Indeed, the mere mention of GordonÕs name invariably evokes a smile. His effervescent good boundless humor, and distinguished record of achievement command the attention of any into which this "swell fellow" walks. The Hall of Fame gallery was most certainly incom-plete until this moment when he takes his proper place beside some of the best coaches in Michi-gan high school tennis history.

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Carl Burgess, Kalamazoo Christian

When Carl Burgess was growing up in Byron Center, tennis was not an option. There were no tennis courts in the community and, thus, the schools didnÕt offer the sport. Indeed, being the oldest of ten kids, he didnÕt participate in high school athletics at all. In fact, when he was asked to take over the boys tennis program at Kalamazoo Christian in 1973, he was coaching baseball at the time, although he knew so little about the game that, as he puts it, "The kids at the end of the bench did more coaching that I did." The dismal team records of those early tennis coaching years were also indicative of how much he knew about the sport at the time, even though in his inaugural season, his "team" (one incredible player) tied for the state team title under the old format. Nevertheless, in 1978 the Lightvoet family of Kalamazoo en-couraged him to also coach the girls team at the high school, their influence being a critical component in his decision to continue to direct the tennis program. The result is a career so impressive as to be worthy of induction into the Hall of Fame.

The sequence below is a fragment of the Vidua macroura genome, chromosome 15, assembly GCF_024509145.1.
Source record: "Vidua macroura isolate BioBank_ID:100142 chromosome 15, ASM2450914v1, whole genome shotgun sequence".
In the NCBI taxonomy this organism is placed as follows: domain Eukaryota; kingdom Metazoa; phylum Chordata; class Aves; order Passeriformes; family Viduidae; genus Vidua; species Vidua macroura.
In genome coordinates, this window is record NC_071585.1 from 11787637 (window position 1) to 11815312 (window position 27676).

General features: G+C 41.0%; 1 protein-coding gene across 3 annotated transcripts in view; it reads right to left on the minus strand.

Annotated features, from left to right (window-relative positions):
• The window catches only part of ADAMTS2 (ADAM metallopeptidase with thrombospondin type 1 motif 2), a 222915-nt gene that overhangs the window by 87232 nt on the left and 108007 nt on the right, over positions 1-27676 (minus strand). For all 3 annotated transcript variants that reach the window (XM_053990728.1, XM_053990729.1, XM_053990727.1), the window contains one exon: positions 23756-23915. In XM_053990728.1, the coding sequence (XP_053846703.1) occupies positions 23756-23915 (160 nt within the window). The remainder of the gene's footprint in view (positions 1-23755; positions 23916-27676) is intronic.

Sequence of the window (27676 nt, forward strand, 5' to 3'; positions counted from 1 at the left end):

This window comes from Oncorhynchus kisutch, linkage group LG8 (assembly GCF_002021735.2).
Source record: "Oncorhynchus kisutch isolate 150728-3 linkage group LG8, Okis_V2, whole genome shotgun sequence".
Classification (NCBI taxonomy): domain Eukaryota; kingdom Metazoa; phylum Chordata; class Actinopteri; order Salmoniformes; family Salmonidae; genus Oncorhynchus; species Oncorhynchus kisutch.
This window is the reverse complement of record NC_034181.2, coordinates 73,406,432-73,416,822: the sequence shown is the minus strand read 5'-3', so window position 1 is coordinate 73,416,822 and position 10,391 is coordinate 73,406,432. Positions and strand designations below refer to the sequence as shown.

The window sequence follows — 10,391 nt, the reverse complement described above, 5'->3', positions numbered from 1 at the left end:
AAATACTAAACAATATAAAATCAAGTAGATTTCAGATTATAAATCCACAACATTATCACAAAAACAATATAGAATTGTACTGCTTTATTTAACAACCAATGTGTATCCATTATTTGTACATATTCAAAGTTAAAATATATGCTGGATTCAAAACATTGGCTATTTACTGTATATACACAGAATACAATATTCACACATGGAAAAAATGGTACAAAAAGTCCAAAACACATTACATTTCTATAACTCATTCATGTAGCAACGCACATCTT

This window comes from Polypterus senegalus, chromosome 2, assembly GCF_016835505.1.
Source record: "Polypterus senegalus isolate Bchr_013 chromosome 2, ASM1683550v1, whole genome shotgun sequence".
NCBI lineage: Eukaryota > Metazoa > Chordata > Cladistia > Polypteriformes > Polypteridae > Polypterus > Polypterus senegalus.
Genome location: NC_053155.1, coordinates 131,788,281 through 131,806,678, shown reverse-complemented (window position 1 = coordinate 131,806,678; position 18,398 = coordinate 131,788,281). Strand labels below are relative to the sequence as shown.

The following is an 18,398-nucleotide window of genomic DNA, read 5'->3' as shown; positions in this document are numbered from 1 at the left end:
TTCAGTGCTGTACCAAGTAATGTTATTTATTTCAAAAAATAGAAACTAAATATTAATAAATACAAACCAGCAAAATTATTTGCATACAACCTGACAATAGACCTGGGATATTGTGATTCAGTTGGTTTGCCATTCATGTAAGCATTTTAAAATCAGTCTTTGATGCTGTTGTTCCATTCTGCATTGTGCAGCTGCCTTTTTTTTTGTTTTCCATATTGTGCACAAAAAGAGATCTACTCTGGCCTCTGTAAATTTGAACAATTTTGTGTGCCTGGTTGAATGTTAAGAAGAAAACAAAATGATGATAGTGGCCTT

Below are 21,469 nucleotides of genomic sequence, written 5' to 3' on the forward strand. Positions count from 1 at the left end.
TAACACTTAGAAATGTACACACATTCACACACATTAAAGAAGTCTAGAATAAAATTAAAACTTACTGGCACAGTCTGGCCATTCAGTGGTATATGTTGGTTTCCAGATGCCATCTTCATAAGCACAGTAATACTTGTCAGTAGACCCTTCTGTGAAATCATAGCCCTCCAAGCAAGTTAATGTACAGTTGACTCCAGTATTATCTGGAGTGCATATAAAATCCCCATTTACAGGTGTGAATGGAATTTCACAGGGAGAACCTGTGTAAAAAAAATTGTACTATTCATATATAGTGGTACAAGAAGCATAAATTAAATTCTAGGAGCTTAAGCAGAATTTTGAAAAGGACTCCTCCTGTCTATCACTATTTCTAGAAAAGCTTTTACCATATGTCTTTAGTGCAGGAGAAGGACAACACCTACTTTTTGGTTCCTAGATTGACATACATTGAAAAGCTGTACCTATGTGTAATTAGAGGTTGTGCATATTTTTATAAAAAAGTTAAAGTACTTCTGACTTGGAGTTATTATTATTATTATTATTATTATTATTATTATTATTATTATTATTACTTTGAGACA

This past girls season represents the kind of coach Carl has been over the years. He calls it his worst girls season but one in which he had the most fun. Only three girls with any competitive experience returned and yet the team qualified for state competi-tion due to an upset in regional play. Carl even had an ear pierced as the result of a bet he lost with his kids. Picture an entire team going to the mall to witness an event that demonstrates a genuine love and commitment for his kids and his program.

Under Carl, Kalamazoo Christian has been around the top of the Kalamazoo Valley League for over 20 years. In addition, the boys and girls teams have finished any-where from 2nd to 4th in the Class C-D State Championship numerous times. He credits the Lightvoet family, who over the years provided not only stellar female tennis players but a work ethic and enthusiasm that rubbed off on both teammates and coach. He credits J.P. Oosterbaan, a transfer from Loy Norrix, for reviving a flagging boys program, not only with his excellence but with a leadership that "brought athletes out for tennis."

But it is the purpose of this gathering to give the self-effacing Carl the credit he him-self deserves. Colleagues are unstinting in their praise of this gentleman, particularly of his character. Ever gracious in victory, he is even more honorable in defeat, congratulating his opponent in the face of sometimes bitter defeat. He is one of those special coaches to whom you donÕt mind losing, one whose presence, air, and attitude transcend the mere winning and losing of a contest. Certainly for his accomplish-ments, but more for his substance, Carl Burgess takes his rightful place in the Michi-gan High School Tennis Coaches Hall of Fame.